In the video post here, Michelle Malkin endorses the film, describing a scene that is “highly unpopular in HollyWeird” and says that “for once, it will be worth shelling out the big bucks… to support a movie that supports America.” According to this website, the film is “riling the hate-America brigade.” It interviews Singh Gujral, who says she’s “not a political person,” although as Vinod noted here two years ago, she’s certainly been, er, honored in a political setting. As for the early reviews, the LA Weekly calls the film “minor but sweet,” while the Washington Post dismisses it for “embarrassingly low-rent production values.” Finally, although the film appears made for the mainstream U.S. commercial market, Variety opines that “screenwriter and star Namrata Singh Gujral will probably find her most appreciative aud among young Indian moviegoers who want something outside the arthouse.” Your thoughts? Continue reading
This mango business is no joke! Despite my best efforts and those of my fellow mutineer Ennis to steer the whole mango conversation in absurd and salacious directions, it seems that out among the high and mighty, the triumphal return of the Indian mango to the American market is proving to be a very serious deal. Mango Diplomacy is being discussed at the White House, courtesy of none other than…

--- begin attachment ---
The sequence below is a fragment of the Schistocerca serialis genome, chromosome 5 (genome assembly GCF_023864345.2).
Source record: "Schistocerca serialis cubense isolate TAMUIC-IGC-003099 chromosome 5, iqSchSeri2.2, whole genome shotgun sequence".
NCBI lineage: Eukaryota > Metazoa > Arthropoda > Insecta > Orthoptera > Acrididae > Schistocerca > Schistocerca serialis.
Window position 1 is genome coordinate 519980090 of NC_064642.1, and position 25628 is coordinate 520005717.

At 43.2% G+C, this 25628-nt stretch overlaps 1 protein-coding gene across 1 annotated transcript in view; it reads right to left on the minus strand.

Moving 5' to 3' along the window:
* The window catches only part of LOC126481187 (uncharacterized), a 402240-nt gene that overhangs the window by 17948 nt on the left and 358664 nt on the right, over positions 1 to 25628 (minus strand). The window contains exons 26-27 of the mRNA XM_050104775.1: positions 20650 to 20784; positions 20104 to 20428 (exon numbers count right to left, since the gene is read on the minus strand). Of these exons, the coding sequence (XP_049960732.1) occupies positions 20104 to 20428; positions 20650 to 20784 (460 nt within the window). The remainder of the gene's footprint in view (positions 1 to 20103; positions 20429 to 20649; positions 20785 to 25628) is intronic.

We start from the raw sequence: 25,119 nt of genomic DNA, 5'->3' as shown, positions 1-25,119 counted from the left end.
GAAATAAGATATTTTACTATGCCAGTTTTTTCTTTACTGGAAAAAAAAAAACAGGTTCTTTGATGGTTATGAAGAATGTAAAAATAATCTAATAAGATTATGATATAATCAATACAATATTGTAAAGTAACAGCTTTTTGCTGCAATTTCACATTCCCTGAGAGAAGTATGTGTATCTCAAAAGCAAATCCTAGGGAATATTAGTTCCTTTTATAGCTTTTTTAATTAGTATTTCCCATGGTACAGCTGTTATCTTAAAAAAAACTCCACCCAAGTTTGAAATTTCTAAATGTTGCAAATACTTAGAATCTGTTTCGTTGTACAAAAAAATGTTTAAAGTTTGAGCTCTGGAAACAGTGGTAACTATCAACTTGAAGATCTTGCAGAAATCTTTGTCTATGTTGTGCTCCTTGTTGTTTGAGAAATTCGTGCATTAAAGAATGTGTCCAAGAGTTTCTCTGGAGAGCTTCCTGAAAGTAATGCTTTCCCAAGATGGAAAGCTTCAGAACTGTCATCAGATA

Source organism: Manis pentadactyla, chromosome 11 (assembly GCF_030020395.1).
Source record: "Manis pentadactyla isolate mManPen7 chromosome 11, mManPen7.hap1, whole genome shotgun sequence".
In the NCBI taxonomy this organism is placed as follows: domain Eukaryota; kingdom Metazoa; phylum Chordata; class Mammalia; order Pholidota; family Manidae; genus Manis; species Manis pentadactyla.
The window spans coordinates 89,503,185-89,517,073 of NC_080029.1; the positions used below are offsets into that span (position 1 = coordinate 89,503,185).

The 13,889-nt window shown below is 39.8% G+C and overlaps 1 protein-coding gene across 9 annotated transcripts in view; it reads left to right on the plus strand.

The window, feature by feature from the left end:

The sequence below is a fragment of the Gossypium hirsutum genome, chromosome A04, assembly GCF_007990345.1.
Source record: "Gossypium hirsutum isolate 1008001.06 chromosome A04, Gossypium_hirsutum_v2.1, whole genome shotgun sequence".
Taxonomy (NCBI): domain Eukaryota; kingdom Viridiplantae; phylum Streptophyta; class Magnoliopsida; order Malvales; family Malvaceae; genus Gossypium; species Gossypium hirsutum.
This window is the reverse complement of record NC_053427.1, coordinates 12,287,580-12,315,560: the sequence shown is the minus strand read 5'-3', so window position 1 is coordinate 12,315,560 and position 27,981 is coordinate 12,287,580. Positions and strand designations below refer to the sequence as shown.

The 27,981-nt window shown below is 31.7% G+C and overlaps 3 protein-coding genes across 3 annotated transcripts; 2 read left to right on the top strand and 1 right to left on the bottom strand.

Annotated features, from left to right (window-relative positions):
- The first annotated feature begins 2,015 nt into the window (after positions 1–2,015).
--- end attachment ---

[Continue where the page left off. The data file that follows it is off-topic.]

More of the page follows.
Raghubir Goyal of the India Globe held up a basket wrapped in colored cellophane. “Mangoes from India arrived, and here is a basket for President Bush,” the reporter offered. “My question is: What message does mangoes bring, as far as India-U.S. relations are concerned?”
In return Snow had only this:
For one of the few times during the briefing, Snow smiled. “I don’t know. It is my first mango-related inquiry,” he admitted.